NYU Scientists Discover Record Warm Water Under Glacier in Antarctica
A team of scientists from NYU discovered warm water in January under the Thwaites Glacier in Antarctica, signaling alarming global rises in sea level.
Feb 4, 2020
NYU scientists discovered record warm water beneath the most vulnerable and most significant glaciers in the world last month, pointing to impending climate threats and drastically rising sea levels.
The group focused on the Thwaites Glacier — sometimes referred to as the Doomsday glacier due to its large size and rapid melting — located on the western edge of Antarctica. During a three-month expedition to Antarctica in collaboration with Pennsylvania State University, the Georgia Institute of Technology and the British Antarctic Survey, the team found new reasons for the glacier’s recession, which could lead to a one-meter increase in global sea levels.
David Holland, the director of NYU’s Environmental Fluid Dynamics Laboratory and NYU Abu Dhabi’s Center for Global Sea Level Change, said that this discovery was particularly significant due to the positioning of the glacier.
“Thwaites is the only [glacier] that has a massive gateway into the heart of Antarctica that all of [the ice] can come out,” Holland, who is also a math professor at NYU’s Courant Institute of Mathematical Sciences, said. “Other [glaciers] are blocked by mountains and bridges. They’re going to have trouble getting out quickly, which is a really good thing. With Thwaites, however, once the door is open, there’s nothing to stop it.”
The goal of the experiment was to research the point at which the glacier was positioned over the grounding line, or the Antarctic coastline.
“We were specifically at this area of the glacier that’s called the grounding line,” Aurora Basinski, a graduate student at the Courant Institute who assisted in the investigation, said. “So what that means is [that] the glacier rests on bedrock, and then at a certain point it goes afloat onto the ocean and so it’s no longer resting on the bedrock.”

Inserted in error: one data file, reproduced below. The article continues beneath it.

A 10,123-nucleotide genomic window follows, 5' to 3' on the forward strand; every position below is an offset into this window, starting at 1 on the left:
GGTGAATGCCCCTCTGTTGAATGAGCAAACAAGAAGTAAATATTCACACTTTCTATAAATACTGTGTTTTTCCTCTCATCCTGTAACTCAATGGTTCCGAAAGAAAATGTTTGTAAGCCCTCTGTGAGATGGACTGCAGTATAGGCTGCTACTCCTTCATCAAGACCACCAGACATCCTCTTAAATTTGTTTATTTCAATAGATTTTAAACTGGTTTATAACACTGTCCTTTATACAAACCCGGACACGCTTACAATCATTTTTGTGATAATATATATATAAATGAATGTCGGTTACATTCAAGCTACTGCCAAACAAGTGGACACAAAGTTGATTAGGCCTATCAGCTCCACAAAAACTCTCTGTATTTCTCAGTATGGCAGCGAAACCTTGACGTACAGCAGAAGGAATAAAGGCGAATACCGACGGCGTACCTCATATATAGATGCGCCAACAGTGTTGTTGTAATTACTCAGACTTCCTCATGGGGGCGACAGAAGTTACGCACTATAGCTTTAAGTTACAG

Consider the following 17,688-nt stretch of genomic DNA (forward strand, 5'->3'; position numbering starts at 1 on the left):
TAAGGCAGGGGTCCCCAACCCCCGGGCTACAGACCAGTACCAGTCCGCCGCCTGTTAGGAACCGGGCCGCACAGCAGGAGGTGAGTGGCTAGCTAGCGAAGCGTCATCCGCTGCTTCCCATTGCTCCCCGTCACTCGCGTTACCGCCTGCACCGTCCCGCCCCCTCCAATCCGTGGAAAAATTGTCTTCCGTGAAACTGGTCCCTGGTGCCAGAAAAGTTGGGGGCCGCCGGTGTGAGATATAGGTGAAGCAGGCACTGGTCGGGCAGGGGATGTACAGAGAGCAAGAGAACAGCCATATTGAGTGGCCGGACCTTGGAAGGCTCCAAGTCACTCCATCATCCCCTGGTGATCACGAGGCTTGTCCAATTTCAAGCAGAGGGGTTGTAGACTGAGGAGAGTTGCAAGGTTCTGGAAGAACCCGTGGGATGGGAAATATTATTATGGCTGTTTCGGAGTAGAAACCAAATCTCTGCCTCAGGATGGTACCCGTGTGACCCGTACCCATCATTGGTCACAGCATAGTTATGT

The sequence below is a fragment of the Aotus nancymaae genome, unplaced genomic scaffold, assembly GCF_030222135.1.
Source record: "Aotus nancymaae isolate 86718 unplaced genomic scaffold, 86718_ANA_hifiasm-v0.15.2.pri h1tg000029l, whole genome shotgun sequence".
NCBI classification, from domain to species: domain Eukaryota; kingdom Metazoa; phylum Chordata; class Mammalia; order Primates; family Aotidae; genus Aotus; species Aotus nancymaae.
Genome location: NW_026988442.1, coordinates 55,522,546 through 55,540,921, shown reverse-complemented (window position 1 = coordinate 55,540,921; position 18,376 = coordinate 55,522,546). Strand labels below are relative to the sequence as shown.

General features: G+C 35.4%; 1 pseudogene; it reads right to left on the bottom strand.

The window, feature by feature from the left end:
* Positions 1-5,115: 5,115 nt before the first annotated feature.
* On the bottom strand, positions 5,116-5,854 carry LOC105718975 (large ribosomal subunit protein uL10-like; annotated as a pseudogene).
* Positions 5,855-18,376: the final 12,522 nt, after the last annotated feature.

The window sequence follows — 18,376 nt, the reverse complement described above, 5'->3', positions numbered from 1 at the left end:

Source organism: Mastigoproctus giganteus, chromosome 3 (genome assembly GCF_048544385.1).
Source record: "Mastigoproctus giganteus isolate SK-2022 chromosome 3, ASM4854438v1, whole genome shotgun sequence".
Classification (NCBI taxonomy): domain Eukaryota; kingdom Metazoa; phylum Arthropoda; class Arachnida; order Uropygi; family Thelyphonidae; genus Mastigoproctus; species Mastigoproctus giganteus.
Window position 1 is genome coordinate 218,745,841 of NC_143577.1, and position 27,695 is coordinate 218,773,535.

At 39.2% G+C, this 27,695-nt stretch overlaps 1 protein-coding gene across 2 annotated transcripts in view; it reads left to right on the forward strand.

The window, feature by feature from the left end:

Basinski added that the team concentrated on the grounding line because it is a particularly vulnerable spot.
“Models have shown that the melt rate, or the retreat, of an overall glacier is really sensitive to what’s happening right at the grounding line, because that’s kind of controlling how far inland the meeting between the ocean and the ice is occurring,” she said.
After enduring a three-day snowstorm and months of delays, the scientists drilled for 36 hours to create a large hole in a remote section of the glacier and lower down water-measuring instruments into the ocean below.
The water was found to be two degrees Celsius above the freezing point of that location. This warmer water could cause melting at the grounding line, unlocking a flood of land-based ice that would flow and melt into the ocean, Holland said.
As the Thwaites Glacier has been melting over the past decades, scientists thought water temperatures at this point may provide insight into its decline.
While the melting of ice that is already on top of water won’t increase sea levels, similarly to how the melting of ice in a glass of water won’t increase its volume, the introduction of new ice to the warm water under the Thwaites could be disastrous for coast-based populations around the world.
Holland said the researchers mainly studied grounded ice coming from inland and going into the ocean, which is distinct from floating ice that is already in the water.
“It’s kind of like if I have an ice cube in a glass of water, it’s floating … if it melts, there’s no change in the [water] level of the glass,“ he said. “But if I keep piling ice cubes into a glass of water, eventually ice cubes become grounded on the bottom of the glass.”
While more data needs to be collected on the source of this warmer water — which could take several years — scientists including Holland attribute it to man-made climate change. He suggested that these ocean current changes might be bringing in warm water from north of the Thwaites glacier to the grounding point.
“This is going to be a difficult problem to solve, and it’s going to need a lot of young people involved in science and technology and engineering and math over a long time to develop the instruments and the models,” Holland said.
Email Lachlan Hyatt at [email protected]